FTC Robotics completely redesigns robot

December 11, 2017 — by Allen Chen and Patrick Li

The M-SET Jellyfish FTC team began its competition season on Nov. 4 at Sequoia High in Redwood City, where they scored overwhelming victories.

The team won first place, in addition to receiving five other awards: second place Control Award, second place Connect Award, third place Innovate Award, third place Motivate Award, first place Inspire Award.

This year’s FTC challenge is “Relic Recovery.” The idea is to see which team’s robot can stack a pile of six-inch cubes along a shelf the fastest.

There were 12 teams at the tournament, including one other team (Cuttlefish) from Saratoga High.

“It feels really good to win, especially since we’ve never won first before,” junior Derek Chiou. “Having this first one under our belt is a really rewarding.”

The team scored 300 points, setting a current record in California. But the result was not a surprise, as the team put in an extraordinary amount of time to accomplish this feat.

“We ended up spending 20 something hours working over the weekends,” Chiou said.

The team’s ultimate goal is to qualify for regionals (56 competing teams) and super-regionals (in Oregon), which are higher levels of competition. They have already qualified for regionals, and if they place within the top 10 there, they will qualify for super-regionals.

Jellyfish members feel confident in their ability to do well at regionals because of the strong bonds between team members.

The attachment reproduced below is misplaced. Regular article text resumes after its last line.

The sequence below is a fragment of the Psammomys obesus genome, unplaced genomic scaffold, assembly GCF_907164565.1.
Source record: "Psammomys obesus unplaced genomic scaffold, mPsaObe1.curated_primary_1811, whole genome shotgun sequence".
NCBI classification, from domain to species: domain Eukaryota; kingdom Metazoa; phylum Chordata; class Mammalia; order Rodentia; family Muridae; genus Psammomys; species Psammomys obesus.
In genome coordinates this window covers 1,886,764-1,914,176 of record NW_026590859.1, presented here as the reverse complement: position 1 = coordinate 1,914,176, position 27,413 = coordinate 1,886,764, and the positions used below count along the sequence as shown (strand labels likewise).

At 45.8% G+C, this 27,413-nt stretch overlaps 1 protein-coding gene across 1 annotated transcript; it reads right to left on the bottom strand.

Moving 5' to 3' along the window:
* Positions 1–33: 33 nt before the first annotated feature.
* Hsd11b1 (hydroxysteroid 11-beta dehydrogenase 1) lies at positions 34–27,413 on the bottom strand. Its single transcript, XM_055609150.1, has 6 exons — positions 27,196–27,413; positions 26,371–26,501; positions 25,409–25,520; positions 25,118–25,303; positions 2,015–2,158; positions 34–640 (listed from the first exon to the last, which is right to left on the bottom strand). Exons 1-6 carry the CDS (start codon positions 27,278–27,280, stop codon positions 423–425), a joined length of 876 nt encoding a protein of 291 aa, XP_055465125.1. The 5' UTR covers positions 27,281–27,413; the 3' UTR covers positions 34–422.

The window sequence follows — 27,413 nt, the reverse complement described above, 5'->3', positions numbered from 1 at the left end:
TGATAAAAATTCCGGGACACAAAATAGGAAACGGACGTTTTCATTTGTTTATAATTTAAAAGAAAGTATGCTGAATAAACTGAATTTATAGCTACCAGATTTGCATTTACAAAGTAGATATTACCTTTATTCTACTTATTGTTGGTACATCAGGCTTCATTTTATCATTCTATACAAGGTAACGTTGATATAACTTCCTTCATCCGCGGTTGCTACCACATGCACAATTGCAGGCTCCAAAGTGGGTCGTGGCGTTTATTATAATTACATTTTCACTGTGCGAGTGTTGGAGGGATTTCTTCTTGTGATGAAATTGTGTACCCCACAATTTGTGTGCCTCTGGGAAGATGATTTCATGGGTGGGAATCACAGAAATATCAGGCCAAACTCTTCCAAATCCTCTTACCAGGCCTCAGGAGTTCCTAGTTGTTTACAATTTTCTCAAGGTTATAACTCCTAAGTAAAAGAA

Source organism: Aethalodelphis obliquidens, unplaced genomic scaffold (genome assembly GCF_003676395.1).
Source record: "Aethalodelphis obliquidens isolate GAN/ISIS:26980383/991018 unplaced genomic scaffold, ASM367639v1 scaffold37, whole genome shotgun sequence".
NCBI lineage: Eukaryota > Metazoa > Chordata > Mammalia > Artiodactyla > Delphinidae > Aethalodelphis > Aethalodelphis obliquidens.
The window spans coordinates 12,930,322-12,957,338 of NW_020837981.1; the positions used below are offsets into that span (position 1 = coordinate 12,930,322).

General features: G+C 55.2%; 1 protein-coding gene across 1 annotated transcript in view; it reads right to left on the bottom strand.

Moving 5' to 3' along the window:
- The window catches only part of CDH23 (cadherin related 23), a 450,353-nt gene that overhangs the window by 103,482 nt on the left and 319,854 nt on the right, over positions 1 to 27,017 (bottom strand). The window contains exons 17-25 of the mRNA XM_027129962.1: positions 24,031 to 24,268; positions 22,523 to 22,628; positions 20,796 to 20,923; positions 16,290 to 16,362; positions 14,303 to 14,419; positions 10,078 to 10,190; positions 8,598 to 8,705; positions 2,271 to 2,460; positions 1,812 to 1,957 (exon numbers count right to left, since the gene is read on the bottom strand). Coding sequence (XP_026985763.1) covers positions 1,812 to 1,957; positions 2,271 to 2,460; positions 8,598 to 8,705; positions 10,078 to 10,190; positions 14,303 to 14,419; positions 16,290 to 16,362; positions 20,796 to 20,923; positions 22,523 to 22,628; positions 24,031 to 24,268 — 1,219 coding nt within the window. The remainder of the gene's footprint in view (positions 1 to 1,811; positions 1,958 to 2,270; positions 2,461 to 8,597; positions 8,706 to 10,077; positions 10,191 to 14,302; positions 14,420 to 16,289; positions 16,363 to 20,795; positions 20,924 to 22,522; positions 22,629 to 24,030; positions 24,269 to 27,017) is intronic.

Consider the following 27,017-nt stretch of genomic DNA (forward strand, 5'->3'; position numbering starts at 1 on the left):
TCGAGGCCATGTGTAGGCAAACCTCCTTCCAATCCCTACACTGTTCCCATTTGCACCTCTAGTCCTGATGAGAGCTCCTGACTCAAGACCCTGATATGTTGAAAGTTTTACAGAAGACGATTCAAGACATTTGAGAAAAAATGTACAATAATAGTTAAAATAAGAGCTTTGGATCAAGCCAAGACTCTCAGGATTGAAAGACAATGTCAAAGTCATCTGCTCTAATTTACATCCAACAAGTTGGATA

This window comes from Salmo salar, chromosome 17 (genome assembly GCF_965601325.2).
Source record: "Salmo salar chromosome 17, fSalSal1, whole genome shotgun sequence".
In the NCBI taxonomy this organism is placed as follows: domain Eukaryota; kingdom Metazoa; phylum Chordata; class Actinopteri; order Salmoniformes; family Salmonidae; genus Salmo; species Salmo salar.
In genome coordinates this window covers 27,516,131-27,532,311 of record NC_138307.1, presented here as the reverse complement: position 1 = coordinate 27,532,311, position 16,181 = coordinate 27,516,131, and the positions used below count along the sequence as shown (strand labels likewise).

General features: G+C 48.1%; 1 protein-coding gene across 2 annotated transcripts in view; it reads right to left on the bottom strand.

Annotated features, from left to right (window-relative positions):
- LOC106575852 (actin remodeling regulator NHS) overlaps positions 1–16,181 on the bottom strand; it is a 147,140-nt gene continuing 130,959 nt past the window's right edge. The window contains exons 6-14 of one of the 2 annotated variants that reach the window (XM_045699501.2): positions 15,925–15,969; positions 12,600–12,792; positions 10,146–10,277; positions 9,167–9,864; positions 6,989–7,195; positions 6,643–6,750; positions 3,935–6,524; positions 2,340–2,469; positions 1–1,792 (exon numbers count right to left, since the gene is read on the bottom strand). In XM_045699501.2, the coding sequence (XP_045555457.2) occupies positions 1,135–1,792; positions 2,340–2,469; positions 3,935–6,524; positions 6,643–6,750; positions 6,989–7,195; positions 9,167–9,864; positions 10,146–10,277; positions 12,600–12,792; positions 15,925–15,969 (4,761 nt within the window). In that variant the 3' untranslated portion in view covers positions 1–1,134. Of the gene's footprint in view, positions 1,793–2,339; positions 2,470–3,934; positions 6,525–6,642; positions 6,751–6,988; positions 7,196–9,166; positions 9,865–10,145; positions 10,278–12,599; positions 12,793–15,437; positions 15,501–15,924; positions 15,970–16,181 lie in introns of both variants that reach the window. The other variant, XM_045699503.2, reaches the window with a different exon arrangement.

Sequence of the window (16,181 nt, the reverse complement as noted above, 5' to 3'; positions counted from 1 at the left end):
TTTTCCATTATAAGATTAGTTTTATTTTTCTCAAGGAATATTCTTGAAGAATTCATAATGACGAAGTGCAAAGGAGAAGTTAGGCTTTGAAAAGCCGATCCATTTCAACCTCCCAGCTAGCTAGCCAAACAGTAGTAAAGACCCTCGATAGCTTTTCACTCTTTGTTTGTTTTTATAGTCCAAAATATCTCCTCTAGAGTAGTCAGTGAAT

“We're pretty close with each other, and it really helps with our team chemistry. We work very efficiently together, and that way we get a lot done each meeting,” Sun said.

For now, the team is putting time into modifying their robots and adding better characteristics. For instance, they are currently adding a conveyor belt to the back of machine to speed up the process of picking up objects from the ground.

“We currently just tore down our current robot, and we're confident this will help us pick up the relics quicker and score more points,” sophomore Shivam Mani said.

The Jellyfish team is able to do a complete rebuild because of their strong organization.

“The nice thing about our team is that we’re pretty organized about what we have to do and we’re good at splitting up tasks and the dependencies,” Mani said.

Most of the work is done on the team members’ own times. However, to most members of the team, robotics is more than just an extracurricular.

“I can really see how all my hard work in school pays off into building this robot, becoming a team and putting it all together. It makes you feel like you're part of a family,” Chiou said.

 

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